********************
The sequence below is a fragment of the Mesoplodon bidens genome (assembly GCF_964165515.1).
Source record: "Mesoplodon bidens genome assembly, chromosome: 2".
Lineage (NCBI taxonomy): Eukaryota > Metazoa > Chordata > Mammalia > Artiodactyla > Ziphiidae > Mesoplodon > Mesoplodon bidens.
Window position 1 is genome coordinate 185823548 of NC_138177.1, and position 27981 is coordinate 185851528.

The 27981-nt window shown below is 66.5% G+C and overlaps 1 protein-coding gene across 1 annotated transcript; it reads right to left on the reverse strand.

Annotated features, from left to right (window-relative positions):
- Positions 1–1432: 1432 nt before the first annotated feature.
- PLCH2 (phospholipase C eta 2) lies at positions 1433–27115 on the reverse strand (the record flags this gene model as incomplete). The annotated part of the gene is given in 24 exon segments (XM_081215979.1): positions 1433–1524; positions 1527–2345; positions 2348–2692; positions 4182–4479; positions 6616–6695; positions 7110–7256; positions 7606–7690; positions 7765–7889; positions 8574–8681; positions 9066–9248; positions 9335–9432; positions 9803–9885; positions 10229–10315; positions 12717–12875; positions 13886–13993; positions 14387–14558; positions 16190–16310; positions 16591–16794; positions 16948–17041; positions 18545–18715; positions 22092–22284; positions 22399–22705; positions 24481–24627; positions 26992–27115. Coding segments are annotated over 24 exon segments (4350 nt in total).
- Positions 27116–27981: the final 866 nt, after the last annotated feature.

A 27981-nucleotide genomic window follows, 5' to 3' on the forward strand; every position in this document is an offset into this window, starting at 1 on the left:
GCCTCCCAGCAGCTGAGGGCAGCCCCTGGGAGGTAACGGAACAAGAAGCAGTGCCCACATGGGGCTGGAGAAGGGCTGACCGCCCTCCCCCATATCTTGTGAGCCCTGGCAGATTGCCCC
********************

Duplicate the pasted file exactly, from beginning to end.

The sequence below is a fragment of the Mesoplodon bidens genome (assembly GCF_964165515.1).
Source record: "Mesoplodon bidens genome assembly, chromosome: 2".
Lineage (NCBI taxonomy): Eukaryota > Metazoa > Chordata > Mammalia > Artiodactyla > Ziphiidae > Mesoplodon > Mesoplodon bidens.
Window position 1 is genome coordinate 185823548 of NC_138177.1, and position 27981 is coordinate 185851528.

The 27981-nt window shown below is 66.5% G+C and overlaps 1 protein-coding gene across 1 annotated transcript; it reads right to left on the reverse strand.

Annotated features, from left to right (window-relative positions):
- Positions 1–1432: 1432 nt before the first annotated feature.
- PLCH2 (phospholipase C eta 2) lies at positions 1433–27115 on the reverse strand (the record flags this gene model as incomplete). The annotated part of the gene is given in 24 exon segments (XM_081215979.1): positions 1433–1524; positions 1527–2345; positions 2348–2692; positions 4182–4479; positions 6616–6695; positions 7110–7256; positions 7606–7690; positions 7765–7889; positions 8574–8681; positions 9066–9248; positions 9335–9432; positions 9803–9885; positions 10229–10315; positions 12717–12875; positions 13886–13993; positions 14387–14558; positions 16190–16310; positions 16591–16794; positions 16948–17041; positions 18545–18715; positions 22092–22284; positions 22399–22705; positions 24481–24627; positions 26992–27115. Coding segments are annotated over 24 exon segments (4350 nt in total).
- Positions 27116–27981: the final 866 nt, after the last annotated feature.

A 27981-nucleotide genomic window follows, 5' to 3' on the forward strand; every position in this document is an offset into this window, starting at 1 on the left:
GCCTCCCAGCAGCTGAGGGCAGCCCCTGGGAGGTAACGGAACAAGAAGCAGTGCCCACATGGGGCTGGAGAAGGGCTGACCGCCCTCCCCCATATCTTGTGAGCCCTGGCAGATTGCCCC